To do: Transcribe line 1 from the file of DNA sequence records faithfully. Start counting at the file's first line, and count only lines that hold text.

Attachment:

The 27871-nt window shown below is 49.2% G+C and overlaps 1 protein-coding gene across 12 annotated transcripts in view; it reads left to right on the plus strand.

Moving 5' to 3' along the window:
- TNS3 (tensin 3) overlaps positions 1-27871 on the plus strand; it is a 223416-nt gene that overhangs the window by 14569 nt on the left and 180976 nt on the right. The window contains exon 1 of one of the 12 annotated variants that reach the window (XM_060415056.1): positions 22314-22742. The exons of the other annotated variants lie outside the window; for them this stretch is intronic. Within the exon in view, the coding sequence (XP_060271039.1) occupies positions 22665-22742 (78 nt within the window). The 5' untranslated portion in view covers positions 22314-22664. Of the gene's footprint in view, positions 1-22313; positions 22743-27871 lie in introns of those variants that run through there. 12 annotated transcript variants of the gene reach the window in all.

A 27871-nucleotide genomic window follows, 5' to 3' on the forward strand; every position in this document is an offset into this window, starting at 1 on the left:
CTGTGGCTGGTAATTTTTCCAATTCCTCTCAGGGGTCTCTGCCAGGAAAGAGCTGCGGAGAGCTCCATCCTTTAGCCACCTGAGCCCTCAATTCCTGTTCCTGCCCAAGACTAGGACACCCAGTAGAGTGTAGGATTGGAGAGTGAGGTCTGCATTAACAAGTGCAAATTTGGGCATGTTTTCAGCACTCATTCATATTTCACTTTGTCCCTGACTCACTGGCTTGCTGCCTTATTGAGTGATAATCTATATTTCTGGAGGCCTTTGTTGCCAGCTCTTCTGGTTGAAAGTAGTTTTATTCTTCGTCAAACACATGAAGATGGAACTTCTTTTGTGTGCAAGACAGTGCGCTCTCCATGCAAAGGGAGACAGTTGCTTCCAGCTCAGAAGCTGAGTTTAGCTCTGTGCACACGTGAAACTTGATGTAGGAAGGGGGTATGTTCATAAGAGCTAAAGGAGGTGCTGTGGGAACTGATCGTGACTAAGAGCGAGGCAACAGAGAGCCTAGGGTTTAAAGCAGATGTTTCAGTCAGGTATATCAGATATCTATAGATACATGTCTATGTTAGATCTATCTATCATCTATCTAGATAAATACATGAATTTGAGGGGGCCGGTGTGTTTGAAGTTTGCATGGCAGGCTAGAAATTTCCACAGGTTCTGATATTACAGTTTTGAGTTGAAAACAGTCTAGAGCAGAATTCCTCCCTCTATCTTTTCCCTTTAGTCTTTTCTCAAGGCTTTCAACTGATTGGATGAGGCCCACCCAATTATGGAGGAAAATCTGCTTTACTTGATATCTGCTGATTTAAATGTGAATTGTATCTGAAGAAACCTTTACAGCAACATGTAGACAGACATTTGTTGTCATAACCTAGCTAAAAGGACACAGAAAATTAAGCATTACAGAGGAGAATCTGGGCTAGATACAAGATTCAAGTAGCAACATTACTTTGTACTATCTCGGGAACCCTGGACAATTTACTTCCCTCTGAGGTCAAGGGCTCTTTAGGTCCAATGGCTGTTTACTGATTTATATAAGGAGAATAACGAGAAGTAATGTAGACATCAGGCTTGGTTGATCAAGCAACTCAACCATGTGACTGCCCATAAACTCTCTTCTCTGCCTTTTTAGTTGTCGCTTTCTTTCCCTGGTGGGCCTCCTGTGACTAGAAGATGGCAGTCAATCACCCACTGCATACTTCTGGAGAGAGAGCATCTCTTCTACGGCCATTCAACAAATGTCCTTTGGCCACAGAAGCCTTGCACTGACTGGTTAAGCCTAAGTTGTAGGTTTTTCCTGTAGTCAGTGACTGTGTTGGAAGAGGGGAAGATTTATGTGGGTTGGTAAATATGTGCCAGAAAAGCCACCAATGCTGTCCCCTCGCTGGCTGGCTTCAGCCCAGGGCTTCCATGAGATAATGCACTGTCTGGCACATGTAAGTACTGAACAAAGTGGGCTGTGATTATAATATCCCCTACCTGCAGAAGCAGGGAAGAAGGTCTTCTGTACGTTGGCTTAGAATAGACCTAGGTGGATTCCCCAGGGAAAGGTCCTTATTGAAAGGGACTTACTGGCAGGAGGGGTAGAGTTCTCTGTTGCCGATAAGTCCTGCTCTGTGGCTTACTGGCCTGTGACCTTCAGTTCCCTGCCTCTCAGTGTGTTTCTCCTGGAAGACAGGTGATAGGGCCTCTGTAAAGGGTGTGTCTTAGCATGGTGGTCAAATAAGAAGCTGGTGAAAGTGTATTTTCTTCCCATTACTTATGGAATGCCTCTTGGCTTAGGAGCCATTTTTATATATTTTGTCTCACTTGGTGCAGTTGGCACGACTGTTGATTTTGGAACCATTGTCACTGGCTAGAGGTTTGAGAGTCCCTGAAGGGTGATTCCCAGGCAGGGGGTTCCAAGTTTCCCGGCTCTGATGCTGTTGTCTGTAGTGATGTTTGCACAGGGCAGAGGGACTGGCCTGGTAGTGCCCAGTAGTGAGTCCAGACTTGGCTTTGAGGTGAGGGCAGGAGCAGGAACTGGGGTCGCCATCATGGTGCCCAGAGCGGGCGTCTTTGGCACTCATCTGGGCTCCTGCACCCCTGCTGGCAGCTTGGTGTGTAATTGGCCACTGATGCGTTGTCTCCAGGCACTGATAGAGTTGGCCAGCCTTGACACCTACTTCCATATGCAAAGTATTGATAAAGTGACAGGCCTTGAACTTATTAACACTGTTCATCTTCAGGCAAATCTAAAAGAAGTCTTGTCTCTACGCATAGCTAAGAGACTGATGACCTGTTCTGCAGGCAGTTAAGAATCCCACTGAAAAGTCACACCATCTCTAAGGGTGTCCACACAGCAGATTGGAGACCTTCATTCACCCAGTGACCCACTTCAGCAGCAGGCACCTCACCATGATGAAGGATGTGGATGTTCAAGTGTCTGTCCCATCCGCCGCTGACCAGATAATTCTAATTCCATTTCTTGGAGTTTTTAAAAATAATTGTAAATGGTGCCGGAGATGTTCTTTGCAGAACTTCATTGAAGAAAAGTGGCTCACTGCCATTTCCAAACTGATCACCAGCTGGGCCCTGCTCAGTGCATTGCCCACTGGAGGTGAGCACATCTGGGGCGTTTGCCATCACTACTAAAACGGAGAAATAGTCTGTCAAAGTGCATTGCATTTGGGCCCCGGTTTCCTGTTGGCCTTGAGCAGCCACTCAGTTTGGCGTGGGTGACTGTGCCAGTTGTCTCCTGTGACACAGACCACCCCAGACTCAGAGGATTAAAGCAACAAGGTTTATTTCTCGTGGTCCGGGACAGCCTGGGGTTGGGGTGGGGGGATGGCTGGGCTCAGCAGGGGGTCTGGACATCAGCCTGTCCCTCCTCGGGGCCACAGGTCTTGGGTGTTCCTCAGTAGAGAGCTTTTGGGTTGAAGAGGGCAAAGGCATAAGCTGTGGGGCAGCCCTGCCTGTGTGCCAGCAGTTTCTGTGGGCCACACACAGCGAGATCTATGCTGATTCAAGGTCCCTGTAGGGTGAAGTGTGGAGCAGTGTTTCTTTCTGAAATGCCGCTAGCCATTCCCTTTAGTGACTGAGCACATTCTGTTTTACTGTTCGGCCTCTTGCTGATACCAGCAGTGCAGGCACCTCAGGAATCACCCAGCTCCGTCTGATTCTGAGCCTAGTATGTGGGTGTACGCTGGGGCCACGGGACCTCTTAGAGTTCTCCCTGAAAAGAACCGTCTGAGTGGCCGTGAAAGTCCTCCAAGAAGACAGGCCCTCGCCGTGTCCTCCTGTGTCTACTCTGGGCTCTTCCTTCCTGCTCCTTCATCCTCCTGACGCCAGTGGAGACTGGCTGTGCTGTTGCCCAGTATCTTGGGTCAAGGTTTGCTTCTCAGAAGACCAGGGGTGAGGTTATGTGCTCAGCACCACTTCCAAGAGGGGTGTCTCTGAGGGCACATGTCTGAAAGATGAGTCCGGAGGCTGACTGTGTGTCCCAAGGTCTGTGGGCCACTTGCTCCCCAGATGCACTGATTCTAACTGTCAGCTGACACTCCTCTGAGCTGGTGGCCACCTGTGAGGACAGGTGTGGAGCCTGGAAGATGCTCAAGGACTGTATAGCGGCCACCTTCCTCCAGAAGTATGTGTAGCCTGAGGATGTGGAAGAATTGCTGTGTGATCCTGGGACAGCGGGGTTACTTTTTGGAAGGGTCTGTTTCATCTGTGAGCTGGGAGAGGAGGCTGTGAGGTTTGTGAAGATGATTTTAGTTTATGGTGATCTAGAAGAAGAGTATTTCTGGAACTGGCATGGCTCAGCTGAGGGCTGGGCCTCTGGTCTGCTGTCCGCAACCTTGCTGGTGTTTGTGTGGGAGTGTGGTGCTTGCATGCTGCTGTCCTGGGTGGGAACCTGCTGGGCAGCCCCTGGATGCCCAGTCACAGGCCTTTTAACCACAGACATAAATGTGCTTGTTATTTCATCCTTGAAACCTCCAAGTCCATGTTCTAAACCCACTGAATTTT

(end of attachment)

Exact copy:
The 27871-nt window shown below is 49.2% G+C and overlaps 1 protein-coding gene across 12 annotated transcripts in view; it reads left to right on the plus strand.